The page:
There hasn’t been a single positive coronavirus test among the Department of Water Supply’s 164 staff, and the agency wants to keep it that way.
Water Department employees have moved up to Tier 1b of the COVID-19 vaccine roll out, meaning they’re eligible to move to the front of the line as essential workers.
Water and wastewater utility workers were previously classified as “other essential workers” to be vaccinated in Phase 1-C, rather than “front-line essential workers” such as police, firefighters and teachers vaccinated in Phase 1-B, under guidelines promulgated by the U.S. Centers for Disease Control and Prevention.
The directors of the state’s four water utilities disagreed, and came together to make that point in a Dec. 17 letter to Gov. David Ige, asking for the enhanced designation. Tier 1b individuals are being vaccinated now, while Tier 1c isn’t expected to begin until spring.
“Vaccinating front-line water utility staff is particularly important because, as a critical lifeline sector, drinking water services underpin all aspects of our community, including hospitals and long-term care facilities,” the letter, signed by all four water directors, said. “Due to the specialized skills and licenses required for water utility operations, and the corresponding challenges in finding replacements for staff who may become ill or exposed, it is essential to mitigate staff members’ COVID-19 risks through all possible means, including vaccinations.”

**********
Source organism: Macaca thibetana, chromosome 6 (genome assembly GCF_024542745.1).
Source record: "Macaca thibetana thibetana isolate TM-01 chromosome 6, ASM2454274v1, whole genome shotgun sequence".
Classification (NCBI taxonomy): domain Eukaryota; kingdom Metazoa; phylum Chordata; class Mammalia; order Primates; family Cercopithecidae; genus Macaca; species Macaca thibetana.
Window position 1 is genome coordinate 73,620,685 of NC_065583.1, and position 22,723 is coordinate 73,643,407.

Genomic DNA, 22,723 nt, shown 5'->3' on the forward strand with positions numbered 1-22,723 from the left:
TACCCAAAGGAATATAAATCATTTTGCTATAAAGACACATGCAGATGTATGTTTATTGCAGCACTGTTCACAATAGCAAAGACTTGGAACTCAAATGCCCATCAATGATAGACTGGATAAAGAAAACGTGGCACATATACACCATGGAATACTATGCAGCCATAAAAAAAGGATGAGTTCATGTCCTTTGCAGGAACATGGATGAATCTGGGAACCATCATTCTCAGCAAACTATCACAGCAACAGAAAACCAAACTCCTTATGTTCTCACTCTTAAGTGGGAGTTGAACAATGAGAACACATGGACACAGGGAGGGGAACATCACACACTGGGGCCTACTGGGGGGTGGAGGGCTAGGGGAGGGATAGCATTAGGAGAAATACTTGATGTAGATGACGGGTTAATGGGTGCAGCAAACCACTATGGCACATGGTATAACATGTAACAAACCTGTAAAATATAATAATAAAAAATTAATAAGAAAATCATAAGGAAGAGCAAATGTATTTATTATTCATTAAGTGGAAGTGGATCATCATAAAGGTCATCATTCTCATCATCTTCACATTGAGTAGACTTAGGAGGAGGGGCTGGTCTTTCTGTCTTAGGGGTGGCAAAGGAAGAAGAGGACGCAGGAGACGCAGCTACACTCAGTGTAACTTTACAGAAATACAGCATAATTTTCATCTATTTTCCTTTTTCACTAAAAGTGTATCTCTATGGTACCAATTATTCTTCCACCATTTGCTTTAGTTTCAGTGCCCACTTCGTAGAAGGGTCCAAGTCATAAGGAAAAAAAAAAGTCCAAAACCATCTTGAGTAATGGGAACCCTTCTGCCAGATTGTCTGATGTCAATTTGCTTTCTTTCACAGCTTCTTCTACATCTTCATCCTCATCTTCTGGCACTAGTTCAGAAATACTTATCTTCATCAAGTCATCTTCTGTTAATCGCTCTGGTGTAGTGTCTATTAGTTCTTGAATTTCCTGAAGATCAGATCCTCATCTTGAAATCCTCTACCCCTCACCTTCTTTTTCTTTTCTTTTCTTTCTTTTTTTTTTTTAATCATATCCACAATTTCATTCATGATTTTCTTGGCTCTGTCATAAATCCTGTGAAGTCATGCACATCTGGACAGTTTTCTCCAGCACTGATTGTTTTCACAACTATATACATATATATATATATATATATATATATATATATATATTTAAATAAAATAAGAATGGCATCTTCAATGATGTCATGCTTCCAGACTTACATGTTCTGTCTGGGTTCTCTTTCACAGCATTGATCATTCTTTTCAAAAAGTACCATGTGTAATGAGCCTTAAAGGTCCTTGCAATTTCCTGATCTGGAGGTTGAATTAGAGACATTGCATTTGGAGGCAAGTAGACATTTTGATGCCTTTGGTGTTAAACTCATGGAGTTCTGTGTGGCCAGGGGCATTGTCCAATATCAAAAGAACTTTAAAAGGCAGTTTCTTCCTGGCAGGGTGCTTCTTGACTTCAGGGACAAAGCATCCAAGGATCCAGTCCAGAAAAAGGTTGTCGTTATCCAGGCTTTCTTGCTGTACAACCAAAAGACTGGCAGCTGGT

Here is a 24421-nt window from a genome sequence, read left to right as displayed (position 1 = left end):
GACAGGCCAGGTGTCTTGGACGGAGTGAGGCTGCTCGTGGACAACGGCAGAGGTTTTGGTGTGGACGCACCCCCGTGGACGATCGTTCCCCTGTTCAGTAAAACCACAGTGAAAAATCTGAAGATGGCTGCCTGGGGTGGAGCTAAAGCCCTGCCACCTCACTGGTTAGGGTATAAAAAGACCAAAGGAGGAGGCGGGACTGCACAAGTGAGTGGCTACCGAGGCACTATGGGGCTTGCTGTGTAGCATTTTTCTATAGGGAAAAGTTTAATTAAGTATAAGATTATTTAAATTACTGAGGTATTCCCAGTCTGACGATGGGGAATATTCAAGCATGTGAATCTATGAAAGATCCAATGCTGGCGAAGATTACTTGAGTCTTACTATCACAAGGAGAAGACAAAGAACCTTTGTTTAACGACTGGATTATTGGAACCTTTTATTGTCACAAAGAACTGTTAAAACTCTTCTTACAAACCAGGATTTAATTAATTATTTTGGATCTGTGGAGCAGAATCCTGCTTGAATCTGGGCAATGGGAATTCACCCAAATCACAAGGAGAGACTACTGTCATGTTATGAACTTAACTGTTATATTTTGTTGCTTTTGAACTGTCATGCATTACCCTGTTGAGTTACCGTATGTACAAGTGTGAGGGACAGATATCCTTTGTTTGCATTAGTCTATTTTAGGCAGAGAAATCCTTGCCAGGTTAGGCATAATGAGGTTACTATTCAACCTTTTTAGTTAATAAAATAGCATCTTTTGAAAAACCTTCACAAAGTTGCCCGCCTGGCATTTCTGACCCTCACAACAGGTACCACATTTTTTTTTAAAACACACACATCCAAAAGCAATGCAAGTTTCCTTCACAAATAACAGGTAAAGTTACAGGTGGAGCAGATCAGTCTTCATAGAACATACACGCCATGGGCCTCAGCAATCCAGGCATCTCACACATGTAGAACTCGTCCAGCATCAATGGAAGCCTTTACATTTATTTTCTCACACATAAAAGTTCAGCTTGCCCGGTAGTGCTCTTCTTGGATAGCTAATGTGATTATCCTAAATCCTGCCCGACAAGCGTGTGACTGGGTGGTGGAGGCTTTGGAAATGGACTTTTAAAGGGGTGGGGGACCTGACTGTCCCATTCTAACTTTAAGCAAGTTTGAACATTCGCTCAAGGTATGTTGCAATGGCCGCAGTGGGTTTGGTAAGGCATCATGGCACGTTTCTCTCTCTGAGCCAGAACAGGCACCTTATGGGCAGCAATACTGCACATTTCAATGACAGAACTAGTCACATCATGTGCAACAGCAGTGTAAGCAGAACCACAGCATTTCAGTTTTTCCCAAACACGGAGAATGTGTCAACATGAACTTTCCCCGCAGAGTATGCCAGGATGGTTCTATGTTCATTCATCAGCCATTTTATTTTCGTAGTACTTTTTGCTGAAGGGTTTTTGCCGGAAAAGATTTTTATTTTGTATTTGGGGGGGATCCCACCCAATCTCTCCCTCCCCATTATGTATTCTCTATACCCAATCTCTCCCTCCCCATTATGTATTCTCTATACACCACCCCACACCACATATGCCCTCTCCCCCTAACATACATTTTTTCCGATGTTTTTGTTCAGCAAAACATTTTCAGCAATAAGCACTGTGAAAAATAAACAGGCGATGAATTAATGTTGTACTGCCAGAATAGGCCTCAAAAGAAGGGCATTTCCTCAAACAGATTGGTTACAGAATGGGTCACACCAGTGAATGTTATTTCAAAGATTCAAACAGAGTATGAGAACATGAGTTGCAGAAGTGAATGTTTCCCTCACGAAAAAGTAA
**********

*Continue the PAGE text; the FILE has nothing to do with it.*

Together, the four county water utilities serve more than 90% of the state’s population.
The county Board of Water voted unanimously Tuesday to send its own letter along similar lines to the governor to strengthen that message.
Manager-Chief Engineer Keith Okamoto praised the department’s employees for following COVID-19 prevention protocols and maintaining a safe environment.
“Everybody who is an employee with us can register to get vaccinations,” Okamoto said. “They consider us essential enough to be included in (Tier 1b).”
What happens if an employee declines not to get vaccinated, asked board member David De Luz. He described problems in other businesses where employees refused to get the vaccine and other employees became worried and filed for unemployment on the basis of an unsafe workplace.
“Our concern is we have to provide a safe environment,” De Luz said.
Okamoto said the department can’t require the vaccine.
“For us it’s all voluntary,” he said. “We cannot make it mandatory.”
County Human Resources Director Bill Brilhante agreed. Not only does the county not require the vaccine as a condition of employment, it also has no way of knowing who gets the vaccine and who doesn’t because of the federal law restricting release of medical information.
He said the county submits the names and email addresses for qualifying employees to the CDC vaccine management system. Qualified employees are contacted directly.
“Because of (the Health Insurance Portability and Accountability Act of 1996) and privacy issues, the county’s not involved going forward,” Brilhante said. “It’s all voluntary for the employees.”